The West Hollywood City Council last night approved in a three to two vote the Sunset Spectacular billboard on the condition that its 67-foot height be reduced by three feet.
The Sunset Spectacular is a digital billboard project and accompanying plaza planned for the city-owned parking lot at 8775 Sunset Blvd. near the Horn Avenue-Holloway Drive intersection.
The project is a collaboration of Orange Barrel Media, Tom Wiscombe Architecture, the Museum of Contemporary Art and Walter P. Moore, the engineering firm. It is intended to illustrate the evolution of outdoor advertising in the new media era and encourage other outdoor advertisers to be similarly creative on the Sunset Strip, which is known worldwide for its iconic billboards. The Sunset Spectacular label uses the outdoor advertising industry term for a creative display that incorporates digital technologies.
The project approved by the City Council was chosen from among proposals submitted by nine teams, whose members included prominent architects such as the late Zaha Hadid, billboard companies such as JC Decaux and arts organizations such as MAK. The list of nine proposals was winnowed down to four by a jury that included representatives from outdoor advertising companies, architects, planners and urban designers and a variety of City Hall departments.
The project originally faced opposition from residents of the West Hollywood Heights neighborhood, who were concerned about the height of the billboard and the impact of light from the digital billboard. The originally proposed three-sided structure was 72 feet tall. It will include three 25-foot wide vertical panels, or “petals,” connected via a skeletal frame. The two petals facing Sunset will have video screens which display digital advertising 80% of the time and digital public art the other 20%.
In response to criticism, Orange Barrel Media made a number of changes, including reducing the height to 67 feet from the original 72 feet. In addition, the north-facing petal (the one that does not have a video screen) will only be 21 feet wide its base and 11 feet wide at the top, thereby reducing the overall mass by 18%. The width of the other two petals will still be 25 feet at the base. A resident of a nearby condo last night said she still was concerned about the impact of the light.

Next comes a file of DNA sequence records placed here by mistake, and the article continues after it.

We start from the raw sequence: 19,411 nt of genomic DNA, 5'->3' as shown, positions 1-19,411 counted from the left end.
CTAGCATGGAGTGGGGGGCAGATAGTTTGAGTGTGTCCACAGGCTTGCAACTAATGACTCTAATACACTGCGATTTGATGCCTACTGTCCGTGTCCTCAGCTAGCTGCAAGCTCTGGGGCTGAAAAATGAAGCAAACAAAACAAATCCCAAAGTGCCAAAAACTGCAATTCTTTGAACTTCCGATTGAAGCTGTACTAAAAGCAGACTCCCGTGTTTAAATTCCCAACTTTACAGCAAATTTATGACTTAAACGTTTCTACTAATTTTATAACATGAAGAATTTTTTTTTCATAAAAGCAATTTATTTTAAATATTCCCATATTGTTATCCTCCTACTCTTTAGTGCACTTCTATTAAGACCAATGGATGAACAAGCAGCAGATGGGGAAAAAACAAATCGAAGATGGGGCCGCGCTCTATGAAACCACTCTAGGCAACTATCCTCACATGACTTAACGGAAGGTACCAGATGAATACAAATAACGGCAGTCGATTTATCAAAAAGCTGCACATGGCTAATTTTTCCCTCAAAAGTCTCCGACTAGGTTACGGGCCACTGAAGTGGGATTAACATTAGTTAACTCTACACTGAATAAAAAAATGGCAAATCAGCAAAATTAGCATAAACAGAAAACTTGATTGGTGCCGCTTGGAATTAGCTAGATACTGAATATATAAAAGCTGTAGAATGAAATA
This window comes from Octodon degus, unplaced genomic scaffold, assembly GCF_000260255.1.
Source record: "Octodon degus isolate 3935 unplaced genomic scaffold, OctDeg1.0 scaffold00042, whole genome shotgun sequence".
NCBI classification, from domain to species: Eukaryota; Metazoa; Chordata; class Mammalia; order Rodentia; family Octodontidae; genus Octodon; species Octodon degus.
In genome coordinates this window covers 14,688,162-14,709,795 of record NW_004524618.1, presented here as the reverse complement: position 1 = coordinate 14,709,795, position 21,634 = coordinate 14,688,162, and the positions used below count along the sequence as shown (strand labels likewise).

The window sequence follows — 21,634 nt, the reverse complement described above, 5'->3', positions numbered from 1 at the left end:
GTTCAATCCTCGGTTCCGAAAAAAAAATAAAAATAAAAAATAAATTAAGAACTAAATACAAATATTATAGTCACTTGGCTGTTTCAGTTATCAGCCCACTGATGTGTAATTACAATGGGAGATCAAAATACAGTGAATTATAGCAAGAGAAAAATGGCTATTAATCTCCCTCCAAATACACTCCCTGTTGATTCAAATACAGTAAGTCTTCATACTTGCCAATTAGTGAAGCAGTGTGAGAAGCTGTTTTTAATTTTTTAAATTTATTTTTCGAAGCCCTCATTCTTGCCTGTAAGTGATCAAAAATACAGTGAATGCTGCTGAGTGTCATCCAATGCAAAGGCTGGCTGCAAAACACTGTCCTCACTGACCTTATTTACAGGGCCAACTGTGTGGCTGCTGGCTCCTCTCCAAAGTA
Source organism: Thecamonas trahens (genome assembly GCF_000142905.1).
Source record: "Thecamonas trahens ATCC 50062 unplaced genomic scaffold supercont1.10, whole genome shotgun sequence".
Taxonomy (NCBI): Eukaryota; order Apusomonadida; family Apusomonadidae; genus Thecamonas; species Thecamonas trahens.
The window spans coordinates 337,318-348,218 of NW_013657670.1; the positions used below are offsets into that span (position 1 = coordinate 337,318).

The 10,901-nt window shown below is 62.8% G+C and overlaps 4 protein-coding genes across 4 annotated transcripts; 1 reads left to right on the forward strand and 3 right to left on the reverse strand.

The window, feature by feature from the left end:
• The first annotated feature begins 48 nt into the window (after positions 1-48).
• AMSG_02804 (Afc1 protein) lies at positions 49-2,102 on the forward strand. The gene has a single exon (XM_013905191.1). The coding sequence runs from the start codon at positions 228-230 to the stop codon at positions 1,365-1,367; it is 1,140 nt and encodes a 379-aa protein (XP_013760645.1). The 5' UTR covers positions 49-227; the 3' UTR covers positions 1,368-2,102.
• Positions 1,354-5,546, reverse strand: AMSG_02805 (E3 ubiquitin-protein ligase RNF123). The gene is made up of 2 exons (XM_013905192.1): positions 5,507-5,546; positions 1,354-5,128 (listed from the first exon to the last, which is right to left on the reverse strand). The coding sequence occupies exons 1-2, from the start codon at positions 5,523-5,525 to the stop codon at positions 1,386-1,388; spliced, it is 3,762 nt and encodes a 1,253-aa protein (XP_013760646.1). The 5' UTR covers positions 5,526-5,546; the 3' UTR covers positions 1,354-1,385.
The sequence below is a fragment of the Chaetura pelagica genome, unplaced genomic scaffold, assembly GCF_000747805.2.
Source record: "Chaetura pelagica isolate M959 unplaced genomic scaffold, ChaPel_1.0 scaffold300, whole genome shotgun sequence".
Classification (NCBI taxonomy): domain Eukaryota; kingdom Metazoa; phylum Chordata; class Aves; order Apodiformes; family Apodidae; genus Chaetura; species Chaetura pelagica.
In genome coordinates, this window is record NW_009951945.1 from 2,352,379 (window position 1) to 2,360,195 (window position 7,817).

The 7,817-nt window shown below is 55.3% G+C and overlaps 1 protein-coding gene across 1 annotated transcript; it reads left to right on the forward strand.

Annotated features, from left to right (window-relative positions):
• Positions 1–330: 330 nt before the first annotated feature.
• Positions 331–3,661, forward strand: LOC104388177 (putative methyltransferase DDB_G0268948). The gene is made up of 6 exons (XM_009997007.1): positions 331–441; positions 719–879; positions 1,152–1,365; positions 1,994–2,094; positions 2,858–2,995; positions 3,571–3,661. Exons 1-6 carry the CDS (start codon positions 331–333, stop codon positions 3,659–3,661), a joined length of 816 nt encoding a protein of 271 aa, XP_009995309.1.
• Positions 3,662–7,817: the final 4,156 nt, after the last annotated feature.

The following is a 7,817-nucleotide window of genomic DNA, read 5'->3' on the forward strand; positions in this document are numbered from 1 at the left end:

Councilmember John Heilman pushed Monday night for a further reduction in height. He said he would accept the three-foot reduction, although he would prefer it be reduced further.
Mayor John Duran and Councilmember Lauren Meister voted against the project, with Duran saying he supported the original 72-foot design. Meister, on the other hand, said she opposed the project.
“Art is in the eyes of the beholder,” Meister said. “This is still a digital billboard it’s not an art installation … I don’t see this as something that I would like to see on Sunset Boulevard so I can’t support it.”
The project as approved by the Council includes other changes from the original proposal. The more obvious design changes come with the plaza area around the billboard tower. The plaza has been reduced in size by 43% to 2,113 square feet, with no permanent benches. While the original plaza plan called for removal of five parking spaces and two trees, the revised plan keeps all 78 parking spaces and all the trees.